bootctl(1) may be used from a running system to locate the ESP and the Extended Boot Loader Partition, list available entries, and install systemd-boot itself.

kernel-install(8) may be used to copy kernel images onto the ESP or the Extended Boot Loader Partition and to generate description files compliant with the Boot Loader Specification.

systemd-stub(7) may be used as UEFI boot stub for executed kernels, which is useful to show graphical boot splashes before transitioning into the Linux world. It is also capable of automatically picking up auxiliary credential files (for boot parameterization) and system extension images, as companion files to the booted kernel images.


The following keys may be used in the boot menu:

↑ (Up), ↓ (Down), j, k, PageUp, PageDown, Home, End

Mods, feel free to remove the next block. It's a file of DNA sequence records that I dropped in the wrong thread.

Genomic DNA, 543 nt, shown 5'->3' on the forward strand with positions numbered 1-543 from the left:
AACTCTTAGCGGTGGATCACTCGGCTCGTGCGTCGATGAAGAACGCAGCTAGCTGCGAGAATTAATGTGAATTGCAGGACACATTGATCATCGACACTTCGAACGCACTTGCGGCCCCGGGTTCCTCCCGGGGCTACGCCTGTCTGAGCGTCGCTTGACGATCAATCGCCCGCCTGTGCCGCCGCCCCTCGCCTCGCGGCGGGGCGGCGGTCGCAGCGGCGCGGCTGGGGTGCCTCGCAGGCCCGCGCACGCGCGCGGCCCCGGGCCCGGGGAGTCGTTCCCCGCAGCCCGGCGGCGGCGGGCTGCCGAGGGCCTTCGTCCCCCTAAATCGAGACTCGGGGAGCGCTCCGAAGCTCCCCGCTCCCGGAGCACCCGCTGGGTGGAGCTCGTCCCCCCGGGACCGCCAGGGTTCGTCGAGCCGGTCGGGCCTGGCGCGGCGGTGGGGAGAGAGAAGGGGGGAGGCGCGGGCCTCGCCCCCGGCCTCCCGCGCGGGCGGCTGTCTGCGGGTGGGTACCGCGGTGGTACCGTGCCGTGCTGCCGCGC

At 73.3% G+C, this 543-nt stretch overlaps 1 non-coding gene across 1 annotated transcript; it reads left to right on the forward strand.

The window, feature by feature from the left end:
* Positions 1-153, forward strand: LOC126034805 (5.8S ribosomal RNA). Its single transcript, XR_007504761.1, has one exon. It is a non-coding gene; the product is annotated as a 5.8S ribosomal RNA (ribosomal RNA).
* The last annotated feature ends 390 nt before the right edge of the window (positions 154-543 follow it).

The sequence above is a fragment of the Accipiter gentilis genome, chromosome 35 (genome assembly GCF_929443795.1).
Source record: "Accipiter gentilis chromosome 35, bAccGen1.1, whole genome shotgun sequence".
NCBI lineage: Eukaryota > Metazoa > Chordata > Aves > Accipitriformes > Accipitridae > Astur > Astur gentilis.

Navigate up/down in the entry list

Added in version 239.

↵ (Enter), → (Right)

Boot selected entry

Added in version 239.


Make selected entry the default

Added in version 239.


Edit the kernel command line for selected entry

Added in version 239.

+, t

Increase the timeout before default entry is booted

Added in version 239.

-, T

Decrease the timeout

Added in version 239.


Change screen resolution, skipping any unsupported modes.

Added in version 250.


Reset screen resolution to firmware or configuration file default.

Added in version 250.


Print status

Added in version 250.

h, ?, F1

Show a help screen

Added in version 239.


Reboot into firmware interface.

For compatibility with the keybindings of several firmware implementations this operation may also be reached with F2, F10, Del and Esc.

Added in version 250.


Power off the system.

Added in version 255.


Reboot the system.

Added in version 255.